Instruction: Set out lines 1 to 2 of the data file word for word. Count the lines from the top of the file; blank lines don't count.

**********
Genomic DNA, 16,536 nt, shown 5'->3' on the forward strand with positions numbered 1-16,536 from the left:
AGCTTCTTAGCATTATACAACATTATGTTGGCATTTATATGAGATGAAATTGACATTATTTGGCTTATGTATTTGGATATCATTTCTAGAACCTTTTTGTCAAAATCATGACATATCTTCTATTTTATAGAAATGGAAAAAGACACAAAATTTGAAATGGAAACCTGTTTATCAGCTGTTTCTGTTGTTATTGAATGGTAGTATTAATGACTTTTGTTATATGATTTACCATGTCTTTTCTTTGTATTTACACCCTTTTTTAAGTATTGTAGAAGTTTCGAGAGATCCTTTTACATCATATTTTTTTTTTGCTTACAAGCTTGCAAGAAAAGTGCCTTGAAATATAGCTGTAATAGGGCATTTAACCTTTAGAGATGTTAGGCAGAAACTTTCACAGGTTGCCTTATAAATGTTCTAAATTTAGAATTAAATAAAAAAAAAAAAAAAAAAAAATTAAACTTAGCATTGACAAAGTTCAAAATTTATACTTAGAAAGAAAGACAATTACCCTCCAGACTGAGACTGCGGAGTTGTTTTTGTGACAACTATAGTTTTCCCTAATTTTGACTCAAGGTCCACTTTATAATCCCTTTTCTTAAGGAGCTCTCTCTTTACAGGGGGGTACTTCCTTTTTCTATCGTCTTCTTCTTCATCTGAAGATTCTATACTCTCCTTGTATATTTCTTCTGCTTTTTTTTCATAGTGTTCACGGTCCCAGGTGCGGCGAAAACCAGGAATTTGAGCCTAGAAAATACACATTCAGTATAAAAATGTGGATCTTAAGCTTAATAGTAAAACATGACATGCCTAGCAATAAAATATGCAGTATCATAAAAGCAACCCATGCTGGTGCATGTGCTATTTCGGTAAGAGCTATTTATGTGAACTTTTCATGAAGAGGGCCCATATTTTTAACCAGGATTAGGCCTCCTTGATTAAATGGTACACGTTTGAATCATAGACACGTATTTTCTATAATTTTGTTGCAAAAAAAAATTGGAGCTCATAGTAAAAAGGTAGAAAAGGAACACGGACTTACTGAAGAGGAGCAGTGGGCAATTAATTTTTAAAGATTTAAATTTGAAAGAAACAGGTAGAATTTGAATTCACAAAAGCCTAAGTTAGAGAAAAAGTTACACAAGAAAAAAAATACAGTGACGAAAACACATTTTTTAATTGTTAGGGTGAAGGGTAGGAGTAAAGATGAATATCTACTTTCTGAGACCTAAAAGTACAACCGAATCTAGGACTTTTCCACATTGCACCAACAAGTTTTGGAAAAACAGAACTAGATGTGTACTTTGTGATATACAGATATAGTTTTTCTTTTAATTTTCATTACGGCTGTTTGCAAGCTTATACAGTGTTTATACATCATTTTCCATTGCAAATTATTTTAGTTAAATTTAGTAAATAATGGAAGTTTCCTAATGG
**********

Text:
Genomic DNA, 16,536 nt, shown 5'->3' on the forward strand with positions numbered 1-16,536 from the left:
AGCTTCTTAGCATTATACAACATTATGTTGGCATTTATATGAGATGAAATTGACATTATTTGGCTTATGTATTTGGATATCATTTCTAGAACCTTTTTGTCAAAATCATGACATATCTTCTATTTTATAGAAATGGAAAAAGACACAAAATTTGAAATGGAAACCTGTTTATCAGCTGTTTCTGTTGTTATTGAATGGTAGTATTAATGACTTTTGTTATATGATTTACCATGTCTTTTCTTTGTATTTACACCCTTTTTTAAGTATTGTAGAAGTTTCGAGAGATCCTTTTACATCATATTTTTTTTTTGCTTACAAGCTTGCAAGAAAAGTGCCTTGAAATATAGCTGTAATAGGGCATTTAACCTTTAGAGATGTTAGGCAGAAACTTTCACAGGTTGCCTTATAAATGTTCTAAATTTAGAATTAAATAAAAAAAAAAAAAAAAAAAAATTAAACTTAGCATTGACAAAGTTCAAAATTTATACTTAGAAAGAAAGACAATTACCCTCCAGACTGAGACTGCGGAGTTGTTTTTGTGACAACTATAGTTTTCCCTAATTTTGACTCAAGGTCCACTTTATAATCCCTTTTCTTAAGGAGCTCTCTCTTTACAGGGGGGTACTTCCTTTTTCTATCGTCTTCTTCTTCATCTGAAGATTCTATACTCTCCTTGTATATTTCTTCTGCTTTTTTTTCATAGTGTTCACGGTCCCAGGTGCGGCGAAAACCAGGAATTTGAGCCTAGAAAATACACATTCAGTATAAAAATGTGGATCTTAAGCTTAATAGTAAAACATGACATGCCTAGCAATAAAATATGCAGTATCATAAAAGCAACCCATGCTGGTGCATGTGCTATTTCGGTAAGAGCTATTTATGTGAACTTTTCATGAAGAGGGCCCATATTTTTAACCAGGATTAGGCCTCCTTGATTAAATGGTACACGTTTGAATCATAGACACGTATTTTCTATAATTTTGTTGCAAAAAAAAATTGGAGCTCATAGTAAAAAGGTAGAAAAGGAACACGGACTTACTGAAGAGGAGCAGTGGGCAATTAATTTTTAAAGATTTAAATTTGAAAGAAACAGGTAGAATTTGAATTCACAAAAGCCTAAGTTAGAGAAAAAGTTACACAAGAAAAAAAATACAGTGACGAAAACACATTTTTTAATTGTTAGGGTGAAGGGTAGGAGTAAAGATGAATATCTACTTTCTGAGACCTAAAAGTACAACCGAATCTAGGACTTTTCCACATTGCACCAACAAGTTTTGGAAAAACAGAACTAGATGTGTACTTTGTGATATACAGATATAGTTTTTCTTTTAATTTTCATTACGGCTGTTTGCAAGCTTATACAGTGTTTATACATCATTTTCCATTGCAAATTATTTTAGTTAAATTTAGTAAATAATGGAAGTTTCCTAATGG